FALMOUTH — Maine Audubon has laid off 20 percent of its 60-person workforce and cut its operating budget by 40 percent to counteract the effects of a sagging economy, reduced grants and private contributions and investment losses to its invested assets.
The organization informed its employees of the reductions in a series of staff meetings Monday, Treasurer Jeff Skaggs said Tuesday. Though he was unable to provide a breakdown, Skaggs said most of the dozen people laid off are full- and part-time employees, as opposed to seasonal help.
“Some of (the layoffs) will take effect relatively soon, but there’s also a staggered phase based on the program cycle,” Skaggs said. “It depends on the programs scheduled.”
All 12 jobs will be eliminated, with a severance package, by September, he said.
The organization also faces the challenge of maintaining its core programs and refining or eliminating others to fall within an operating budget that will be slashed from $3.5 million to $2.1 million, a decrease Skaggs said “coordinates with the drop in endowment earnings and fundraising abilities.”
The board has been facing the possibility of reorganization for close
to a year, he said. But with the recent downturn in the economy, it
Though no previously scheduled programs and trips will be cut, the organization plans to make reductions and changes to those it would normally schedule. More specifically, Skaggs said, unless funding can be secured, some short-term educational programs will be eliminated in order to maintain “in-depth experiences,” such as day-camp and in-school programs.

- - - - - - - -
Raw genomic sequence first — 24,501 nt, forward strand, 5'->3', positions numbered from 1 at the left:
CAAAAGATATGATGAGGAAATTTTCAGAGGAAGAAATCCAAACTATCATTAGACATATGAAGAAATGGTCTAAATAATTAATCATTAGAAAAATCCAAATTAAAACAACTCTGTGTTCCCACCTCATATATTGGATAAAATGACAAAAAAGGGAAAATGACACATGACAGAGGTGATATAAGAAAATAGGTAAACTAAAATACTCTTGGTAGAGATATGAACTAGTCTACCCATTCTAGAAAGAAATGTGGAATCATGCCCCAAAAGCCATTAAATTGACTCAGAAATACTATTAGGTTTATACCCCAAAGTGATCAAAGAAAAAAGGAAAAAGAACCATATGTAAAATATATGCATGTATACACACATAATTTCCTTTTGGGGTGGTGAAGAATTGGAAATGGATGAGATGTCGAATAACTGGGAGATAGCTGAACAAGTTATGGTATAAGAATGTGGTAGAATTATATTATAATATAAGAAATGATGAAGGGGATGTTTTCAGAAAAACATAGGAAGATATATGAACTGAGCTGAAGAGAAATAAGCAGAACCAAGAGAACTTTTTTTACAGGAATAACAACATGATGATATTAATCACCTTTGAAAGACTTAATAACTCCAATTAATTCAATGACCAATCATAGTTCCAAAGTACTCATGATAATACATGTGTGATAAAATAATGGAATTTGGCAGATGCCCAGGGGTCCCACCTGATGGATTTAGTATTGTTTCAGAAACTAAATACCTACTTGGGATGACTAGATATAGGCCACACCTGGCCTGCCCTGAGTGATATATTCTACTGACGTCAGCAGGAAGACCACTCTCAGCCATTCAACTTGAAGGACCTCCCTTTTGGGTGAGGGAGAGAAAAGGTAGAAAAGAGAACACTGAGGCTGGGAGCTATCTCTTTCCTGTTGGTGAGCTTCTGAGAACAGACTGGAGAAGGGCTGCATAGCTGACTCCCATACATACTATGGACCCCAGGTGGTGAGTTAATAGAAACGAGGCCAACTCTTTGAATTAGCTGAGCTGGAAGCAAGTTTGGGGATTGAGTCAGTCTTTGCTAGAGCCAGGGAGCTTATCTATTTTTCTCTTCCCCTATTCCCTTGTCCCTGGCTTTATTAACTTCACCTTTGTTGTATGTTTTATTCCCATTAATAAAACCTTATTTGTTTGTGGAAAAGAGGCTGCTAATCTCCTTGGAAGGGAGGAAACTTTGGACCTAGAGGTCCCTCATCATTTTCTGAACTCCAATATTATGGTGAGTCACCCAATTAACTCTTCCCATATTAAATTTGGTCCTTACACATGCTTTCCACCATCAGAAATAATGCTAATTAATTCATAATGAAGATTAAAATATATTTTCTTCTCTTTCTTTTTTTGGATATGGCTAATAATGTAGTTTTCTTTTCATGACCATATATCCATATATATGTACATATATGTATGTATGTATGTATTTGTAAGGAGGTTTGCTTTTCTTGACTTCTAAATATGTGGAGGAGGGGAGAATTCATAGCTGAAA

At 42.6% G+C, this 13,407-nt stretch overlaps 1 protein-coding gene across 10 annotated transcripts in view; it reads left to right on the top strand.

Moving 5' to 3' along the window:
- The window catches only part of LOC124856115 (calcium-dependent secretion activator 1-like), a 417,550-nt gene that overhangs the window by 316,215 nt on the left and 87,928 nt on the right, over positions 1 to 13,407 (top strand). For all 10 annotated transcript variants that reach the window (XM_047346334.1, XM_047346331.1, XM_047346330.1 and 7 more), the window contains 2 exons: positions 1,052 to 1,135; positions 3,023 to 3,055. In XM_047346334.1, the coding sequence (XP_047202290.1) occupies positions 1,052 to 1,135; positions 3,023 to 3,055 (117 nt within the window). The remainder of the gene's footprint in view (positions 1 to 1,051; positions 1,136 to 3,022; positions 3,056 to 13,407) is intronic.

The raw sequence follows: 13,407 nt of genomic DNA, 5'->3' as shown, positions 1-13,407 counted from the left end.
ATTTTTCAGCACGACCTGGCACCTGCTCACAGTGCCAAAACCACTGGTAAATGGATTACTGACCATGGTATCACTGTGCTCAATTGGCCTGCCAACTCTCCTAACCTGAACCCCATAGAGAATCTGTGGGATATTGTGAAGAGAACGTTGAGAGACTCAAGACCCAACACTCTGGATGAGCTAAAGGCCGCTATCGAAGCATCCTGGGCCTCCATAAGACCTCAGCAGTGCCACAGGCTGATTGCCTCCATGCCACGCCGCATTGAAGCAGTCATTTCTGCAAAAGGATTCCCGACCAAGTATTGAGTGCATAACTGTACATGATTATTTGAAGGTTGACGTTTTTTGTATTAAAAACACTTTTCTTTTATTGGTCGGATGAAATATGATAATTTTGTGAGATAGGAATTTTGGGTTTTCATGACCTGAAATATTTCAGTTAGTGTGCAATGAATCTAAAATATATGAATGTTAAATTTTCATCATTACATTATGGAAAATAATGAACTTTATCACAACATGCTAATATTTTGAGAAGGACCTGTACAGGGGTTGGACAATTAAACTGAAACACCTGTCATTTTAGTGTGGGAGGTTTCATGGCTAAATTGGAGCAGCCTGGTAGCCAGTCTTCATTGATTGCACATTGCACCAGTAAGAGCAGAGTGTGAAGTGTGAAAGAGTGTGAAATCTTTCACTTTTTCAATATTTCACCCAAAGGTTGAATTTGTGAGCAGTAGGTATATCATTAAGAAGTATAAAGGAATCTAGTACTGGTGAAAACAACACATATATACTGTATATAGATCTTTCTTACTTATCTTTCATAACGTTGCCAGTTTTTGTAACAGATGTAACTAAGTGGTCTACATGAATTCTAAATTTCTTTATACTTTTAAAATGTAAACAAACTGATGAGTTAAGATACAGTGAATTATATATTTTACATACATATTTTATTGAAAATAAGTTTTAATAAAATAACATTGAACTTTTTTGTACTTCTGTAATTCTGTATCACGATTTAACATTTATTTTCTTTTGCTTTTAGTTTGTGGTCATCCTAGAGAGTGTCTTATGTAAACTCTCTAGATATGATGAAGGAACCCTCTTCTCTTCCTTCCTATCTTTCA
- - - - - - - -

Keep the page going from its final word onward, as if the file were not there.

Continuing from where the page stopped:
In addition, the group’s World Tours will change its focus to stay closer to home, rather than continuing its offerings of national and international trips.
The organization plans to maintain public access to its four key education centers, which include Gilsland Farm Audubon Center in Falmouth, Fields Pond Audubon Center outside Bangor, Scarborough Marsh Audubon Center in Scarborough and Borestone Mountain Audubon Sanctuary south of Greenville. At the same time, it will cease to make seasonal facilities available to the public year-round.
Maine Audubon has a 160-year history in Maine. The announcement to restructure comes shortly after its
decision to hire Theodore Koffman, of Bar Harbor, as its new executive
director, a position he will begin May 1. Koffman is a former state legislator who
co-chaired the Committee on Natural Resources.
“This has been very difficult for us, but we need to focus on our core projects to continue to promote the work we’ve done for wildlife,” Skaggs said. “We believe this will keep us stronger. … This should allow us to continue for another 160 years.”